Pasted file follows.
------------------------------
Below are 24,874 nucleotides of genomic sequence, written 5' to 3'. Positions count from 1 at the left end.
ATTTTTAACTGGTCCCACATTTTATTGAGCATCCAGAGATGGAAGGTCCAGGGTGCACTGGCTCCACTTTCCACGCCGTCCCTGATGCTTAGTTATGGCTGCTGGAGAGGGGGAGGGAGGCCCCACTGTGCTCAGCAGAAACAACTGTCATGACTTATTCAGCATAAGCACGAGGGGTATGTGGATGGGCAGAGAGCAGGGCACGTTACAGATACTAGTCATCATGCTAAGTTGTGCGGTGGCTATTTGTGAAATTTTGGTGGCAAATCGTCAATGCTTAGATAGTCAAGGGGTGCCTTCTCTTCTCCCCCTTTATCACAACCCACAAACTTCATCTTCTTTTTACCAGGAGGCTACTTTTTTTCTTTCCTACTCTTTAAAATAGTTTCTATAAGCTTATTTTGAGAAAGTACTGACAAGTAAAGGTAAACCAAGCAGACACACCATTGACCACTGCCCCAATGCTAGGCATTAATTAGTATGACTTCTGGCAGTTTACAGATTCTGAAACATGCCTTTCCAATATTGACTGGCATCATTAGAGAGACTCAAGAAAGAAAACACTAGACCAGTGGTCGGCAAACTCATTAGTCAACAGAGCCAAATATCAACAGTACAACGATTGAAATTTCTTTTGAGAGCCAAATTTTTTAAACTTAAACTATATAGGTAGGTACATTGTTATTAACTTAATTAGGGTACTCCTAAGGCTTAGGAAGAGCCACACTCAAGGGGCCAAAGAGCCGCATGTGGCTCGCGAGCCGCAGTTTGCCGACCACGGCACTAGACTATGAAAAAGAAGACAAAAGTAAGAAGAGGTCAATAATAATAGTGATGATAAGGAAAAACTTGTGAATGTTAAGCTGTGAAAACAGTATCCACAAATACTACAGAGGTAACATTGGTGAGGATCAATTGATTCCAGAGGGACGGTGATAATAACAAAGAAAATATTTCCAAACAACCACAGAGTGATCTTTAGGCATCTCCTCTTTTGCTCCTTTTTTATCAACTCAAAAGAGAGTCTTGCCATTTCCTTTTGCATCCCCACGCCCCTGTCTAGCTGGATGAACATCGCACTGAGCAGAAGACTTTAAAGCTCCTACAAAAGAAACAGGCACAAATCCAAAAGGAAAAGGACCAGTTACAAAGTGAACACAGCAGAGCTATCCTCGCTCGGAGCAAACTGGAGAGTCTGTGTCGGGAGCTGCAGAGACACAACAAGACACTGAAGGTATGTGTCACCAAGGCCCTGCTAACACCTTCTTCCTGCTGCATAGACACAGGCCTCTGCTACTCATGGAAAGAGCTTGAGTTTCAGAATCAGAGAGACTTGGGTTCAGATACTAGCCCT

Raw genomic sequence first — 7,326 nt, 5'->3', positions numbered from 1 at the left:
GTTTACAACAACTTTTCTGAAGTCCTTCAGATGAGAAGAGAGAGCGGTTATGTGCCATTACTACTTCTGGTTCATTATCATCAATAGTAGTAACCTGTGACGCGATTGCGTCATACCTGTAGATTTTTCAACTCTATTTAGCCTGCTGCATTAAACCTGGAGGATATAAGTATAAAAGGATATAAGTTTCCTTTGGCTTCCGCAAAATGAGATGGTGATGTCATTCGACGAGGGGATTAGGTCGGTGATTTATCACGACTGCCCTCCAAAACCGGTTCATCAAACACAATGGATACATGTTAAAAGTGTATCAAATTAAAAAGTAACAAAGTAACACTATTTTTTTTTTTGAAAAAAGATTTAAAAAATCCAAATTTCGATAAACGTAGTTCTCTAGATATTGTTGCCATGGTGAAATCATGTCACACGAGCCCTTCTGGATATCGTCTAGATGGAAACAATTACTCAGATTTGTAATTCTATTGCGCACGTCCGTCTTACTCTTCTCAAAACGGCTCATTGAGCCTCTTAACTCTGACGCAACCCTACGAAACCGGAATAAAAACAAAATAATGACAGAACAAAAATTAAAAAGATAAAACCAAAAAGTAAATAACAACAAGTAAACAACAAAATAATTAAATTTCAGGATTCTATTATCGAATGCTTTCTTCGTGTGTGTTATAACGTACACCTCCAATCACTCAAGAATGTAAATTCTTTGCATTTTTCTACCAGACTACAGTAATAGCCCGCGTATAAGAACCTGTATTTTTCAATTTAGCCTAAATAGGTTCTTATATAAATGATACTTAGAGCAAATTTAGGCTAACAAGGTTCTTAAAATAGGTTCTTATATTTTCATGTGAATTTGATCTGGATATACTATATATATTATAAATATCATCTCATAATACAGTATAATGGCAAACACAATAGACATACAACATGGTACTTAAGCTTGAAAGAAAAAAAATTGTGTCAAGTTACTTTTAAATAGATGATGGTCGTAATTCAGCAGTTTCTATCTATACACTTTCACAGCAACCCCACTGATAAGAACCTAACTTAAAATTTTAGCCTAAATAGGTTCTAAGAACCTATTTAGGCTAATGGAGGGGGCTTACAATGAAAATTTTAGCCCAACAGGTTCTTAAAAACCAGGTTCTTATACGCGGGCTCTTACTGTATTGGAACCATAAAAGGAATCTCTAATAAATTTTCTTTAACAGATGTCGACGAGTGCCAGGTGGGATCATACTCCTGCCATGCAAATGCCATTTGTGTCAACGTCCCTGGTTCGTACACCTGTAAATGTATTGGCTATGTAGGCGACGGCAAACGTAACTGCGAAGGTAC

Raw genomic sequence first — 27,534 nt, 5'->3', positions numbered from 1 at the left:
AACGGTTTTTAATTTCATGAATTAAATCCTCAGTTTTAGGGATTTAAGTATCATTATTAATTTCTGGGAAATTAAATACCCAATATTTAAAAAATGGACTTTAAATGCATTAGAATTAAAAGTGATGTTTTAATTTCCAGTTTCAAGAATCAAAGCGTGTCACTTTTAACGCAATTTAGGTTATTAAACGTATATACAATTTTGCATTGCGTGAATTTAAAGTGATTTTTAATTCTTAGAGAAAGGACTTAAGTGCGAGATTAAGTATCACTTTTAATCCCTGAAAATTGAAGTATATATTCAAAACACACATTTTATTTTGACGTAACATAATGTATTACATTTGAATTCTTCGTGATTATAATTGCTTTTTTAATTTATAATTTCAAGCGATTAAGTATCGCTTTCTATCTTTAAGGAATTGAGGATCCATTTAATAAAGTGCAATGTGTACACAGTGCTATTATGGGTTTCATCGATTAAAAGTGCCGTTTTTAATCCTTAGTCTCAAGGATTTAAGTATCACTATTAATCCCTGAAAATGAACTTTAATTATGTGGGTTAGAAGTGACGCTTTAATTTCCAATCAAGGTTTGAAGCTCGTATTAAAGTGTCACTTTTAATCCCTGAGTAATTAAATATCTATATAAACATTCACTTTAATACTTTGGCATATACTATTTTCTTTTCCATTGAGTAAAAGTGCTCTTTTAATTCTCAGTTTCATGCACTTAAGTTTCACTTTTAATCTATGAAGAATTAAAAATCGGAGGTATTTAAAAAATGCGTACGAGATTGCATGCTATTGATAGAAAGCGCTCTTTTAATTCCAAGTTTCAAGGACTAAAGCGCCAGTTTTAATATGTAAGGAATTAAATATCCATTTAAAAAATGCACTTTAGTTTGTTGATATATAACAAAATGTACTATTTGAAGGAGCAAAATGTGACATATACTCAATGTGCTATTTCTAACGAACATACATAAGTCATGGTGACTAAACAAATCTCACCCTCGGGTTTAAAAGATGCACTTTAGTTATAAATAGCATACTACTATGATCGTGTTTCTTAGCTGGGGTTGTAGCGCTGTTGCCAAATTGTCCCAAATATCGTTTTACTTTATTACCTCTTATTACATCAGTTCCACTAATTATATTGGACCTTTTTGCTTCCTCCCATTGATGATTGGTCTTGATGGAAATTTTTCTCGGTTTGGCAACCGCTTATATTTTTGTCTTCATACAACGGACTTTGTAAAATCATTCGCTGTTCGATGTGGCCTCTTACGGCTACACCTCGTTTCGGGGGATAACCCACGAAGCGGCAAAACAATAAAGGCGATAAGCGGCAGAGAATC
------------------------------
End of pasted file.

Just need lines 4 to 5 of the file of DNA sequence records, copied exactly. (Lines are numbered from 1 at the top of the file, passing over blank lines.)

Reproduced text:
GTTTACAACAACTTTTCTGAAGTCCTTCAGATGAGAAGAGAGAGCGGTTATGTGCCATTACTACTTCTGGTTCATTATCATCAATAGTAGTAACCTGTGACGCGATTGCGTCATACCTGTAGATTTTTCAACTCTATTTAGCCTGCTGCATTAAACCTGGAGGATATAAGTATAAAAGGATATAAGTTTCCTTTGGCTTCCGCAAAATGAGATGGTGATGTCATTCGACGAGGGGATTAGGTCGGTGATTTATCACGACTGCCCTCCAAAACCGGTTCATCAAACACAATGGATACATGTTAAAAGTGTATCAAATTAAAAAGTAACAAAGTAACACTATTTTTTTTTTTGAAAAAAGATTTAAAAAATCCAAATTTCGATAAACGTAGTTCTCTAGATATTGTTGCCATGGTGAAATCATGTCACACGAGCCCTTCTGGATATCGTCTAGATGGAAACAATTACTCAGATTTGTAATTCTATTGCGCACGTCCGTCTTACTCTTCTCAAAACGGCTCATTGAGCCTCTTAACTCTGACGCAACCCTACGAAACCGGAATAAAAACAAAATAATGACAGAACAAAAATTAAAAAGATAAAACCAAAAAGTAAATAACAACAAGTAAACAACAAAATAATTAAATTTCAGGATTCTATTATCGAATGCTTTCTTCGTGTGTGTTATAACGTACACCTCCAATCACTCAAGAATGTAAATTCTTTGCATTTTTCTACCAGACTACAGTAATAGCCCGCGTATAAGAACCTGTATTTTTCAATTTAGCCTAAATAGGTTCTTATATAAATGATACTTAGAGCAAATTTAGGCTAACAAGGTTCTTAAAATAGGTTCTTATATTTTCATGTGAATTTGATCTGGATATACTATATATATTATAAATATCATCTCATAATACAGTATAATGGCAAACACAATAGACATACAACATGGTACTTAAGCTTGAAAGAAAAAAAATTGTGTCAAGTTACTTTTAAATAGATGATGGTCGTAATTCAGCAGTTTCTATCTATACACTTTCACAGCAACCCCACTGATAAGAACCTAACTTAAAATTTTAGCCTAAATAGGTTCTAAGAACCTATTTAGGCTAATGGAGGGGGCTTACAATGAAAATTTTAGCCCAACAGGTTCTTAAAAACCAGGTTCTTATACGCGGGCTCTTACTGTATTGGAACCATAAAAGGAATCTCTAATAAATTTTCTTTAACAGATGTCGACGAGTGCCAGGTGGGATCATACTCCTGCCATGCAAATGCCATTTGTGTCAACGTCCCTGGTTCGTACACCTGTAAATGTATTGGCTATGTAGGCGACGGCAAACGTAACTGCGAAGGTAC

Raw genomic sequence first — 27,534 nt, 5'->3', positions numbered from 1 at the left: